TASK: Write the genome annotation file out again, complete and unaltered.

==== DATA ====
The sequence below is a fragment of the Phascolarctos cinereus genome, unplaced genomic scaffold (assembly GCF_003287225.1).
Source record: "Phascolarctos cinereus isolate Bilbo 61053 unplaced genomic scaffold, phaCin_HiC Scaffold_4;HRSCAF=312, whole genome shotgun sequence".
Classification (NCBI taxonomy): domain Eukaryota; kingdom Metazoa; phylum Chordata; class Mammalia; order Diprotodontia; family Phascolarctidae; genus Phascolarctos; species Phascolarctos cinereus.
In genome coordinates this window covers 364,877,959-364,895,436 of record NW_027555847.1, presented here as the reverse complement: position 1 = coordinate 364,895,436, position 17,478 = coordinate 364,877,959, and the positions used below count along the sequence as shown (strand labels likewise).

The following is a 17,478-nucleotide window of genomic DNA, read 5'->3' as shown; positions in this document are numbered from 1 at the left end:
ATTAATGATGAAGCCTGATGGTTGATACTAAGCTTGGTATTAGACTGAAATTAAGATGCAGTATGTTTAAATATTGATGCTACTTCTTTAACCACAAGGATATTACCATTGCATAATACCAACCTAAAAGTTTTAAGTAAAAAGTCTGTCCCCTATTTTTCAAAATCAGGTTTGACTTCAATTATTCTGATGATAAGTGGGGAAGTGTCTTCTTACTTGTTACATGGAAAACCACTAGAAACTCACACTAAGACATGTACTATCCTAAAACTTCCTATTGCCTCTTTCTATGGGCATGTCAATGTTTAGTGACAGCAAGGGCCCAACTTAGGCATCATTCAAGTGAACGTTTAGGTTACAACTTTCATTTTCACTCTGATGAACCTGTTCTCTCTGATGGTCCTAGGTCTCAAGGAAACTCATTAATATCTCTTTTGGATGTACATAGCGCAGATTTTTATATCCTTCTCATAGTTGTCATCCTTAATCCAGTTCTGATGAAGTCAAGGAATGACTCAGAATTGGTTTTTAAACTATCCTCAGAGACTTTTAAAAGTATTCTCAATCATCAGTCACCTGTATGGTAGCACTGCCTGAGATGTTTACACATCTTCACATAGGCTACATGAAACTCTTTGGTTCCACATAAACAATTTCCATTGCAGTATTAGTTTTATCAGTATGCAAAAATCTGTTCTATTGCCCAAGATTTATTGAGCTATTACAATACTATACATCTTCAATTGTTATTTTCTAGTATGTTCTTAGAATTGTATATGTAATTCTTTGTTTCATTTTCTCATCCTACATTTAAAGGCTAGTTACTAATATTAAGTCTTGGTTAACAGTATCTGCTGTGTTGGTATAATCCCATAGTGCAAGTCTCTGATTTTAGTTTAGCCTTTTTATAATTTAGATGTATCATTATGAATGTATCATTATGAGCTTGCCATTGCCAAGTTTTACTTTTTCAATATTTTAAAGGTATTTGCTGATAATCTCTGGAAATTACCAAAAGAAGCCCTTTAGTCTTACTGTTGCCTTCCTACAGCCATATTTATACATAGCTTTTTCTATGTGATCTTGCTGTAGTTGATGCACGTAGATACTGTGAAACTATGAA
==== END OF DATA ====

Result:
The sequence below is a fragment of the Phascolarctos cinereus genome, unplaced genomic scaffold (assembly GCF_003287225.1).
Source record: "Phascolarctos cinereus isolate Bilbo 61053 unplaced genomic scaffold, phaCin_HiC Scaffold_4;HRSCAF=312, whole genome shotgun sequence".
Classification (NCBI taxonomy): domain Eukaryota; kingdom Metazoa; phylum Chordata; class Mammalia; order Diprotodontia; family Phascolarctidae; genus Phascolarctos; species Phascolarctos cinereus.
In genome coordinates this window covers 364,877,959-364,895,436 of record NW_027555847.1, presented here as the reverse complement: position 1 = coordinate 364,895,436, position 17,478 = coordinate 364,877,959, and the positions used below count along the sequence as shown (strand labels likewise).

The following is a 17,478-nucleotide window of genomic DNA, read 5'->3' as shown; positions in this document are numbered from 1 at the left end:
ATTAATGATGAAGCCTGATGGTTGATACTAAGCTTGGTATTAGACTGAAATTAAGATGCAGTATGTTTAAATATTGATGCTACTTCTTTAACCACAAGGATATTACCATTGCATAATACCAACCTAAAAGTTTTAAGTAAAAAGTCTGTCCCCTATTTTTCAAAATCAGGTTTGACTTCAATTATTCTGATGATAAGTGGGGAAGTGTCTTCTTACTTGTTACATGGAAAACCACTAGAAACTCACACTAAGACATGTACTATCCTAAAACTTCCTATTGCCTCTTTCTATGGGCATGTCAATGTTTAGTGACAGCAAGGGCCCAACTTAGGCATCATTCAAGTGAACGTTTAGGTTACAACTTTCATTTTCACTCTGATGAACCTGTTCTCTCTGATGGTCCTAGGTCTCAAGGAAACTCATTAATATCTCTTTTGGATGTACATAGCGCAGATTTTTATATCCTTCTCATAGTTGTCATCCTTAATCCAGTTCTGATGAAGTCAAGGAATGACTCAGAATTGGTTTTTAAACTATCCTCAGAGACTTTTAAAAGTATTCTCAATCATCAGTCACCTGTATGGTAGCACTGCCTGAGATGTTTACACATCTTCACATAGGCTACATGAAACTCTTTGGTTCCACATAAACAATTTCCATTGCAGTATTAGTTTTATCAGTATGCAAAAATCTGTTCTATTGCCCAAGATTTATTGAGCTATTACAATACTATACATCTTCAATTGTTATTTTCTAGTATGTTCTTAGAATTGTATATGTAATTCTTTGTTTCATTTTCTCATCCTACATTTAAAGGCTAGTTACTAATATTAAGTCTTGGTTAACAGTATCTGCTGTGTTGGTATAATCCCATAGTGCAAGTCTCTGATTTTAGTTTAGCCTTTTTATAATTTAGATGTATCATTATGAATGTATCATTATGAGCTTGCCATTGCCAAGTTTTACTTTTTCAATATTTTAAAGGTATTTGCTGATAATCTCTGGAAATTACCAAAAGAAGCCCTTTAGTCTTACTGTTGCCTTCCTACAGCCATATTTATACATAGCTTTTTCTATGTGATCTTGCTGTAGTTGATGCACGTAGATACTGTGAAACTATGAA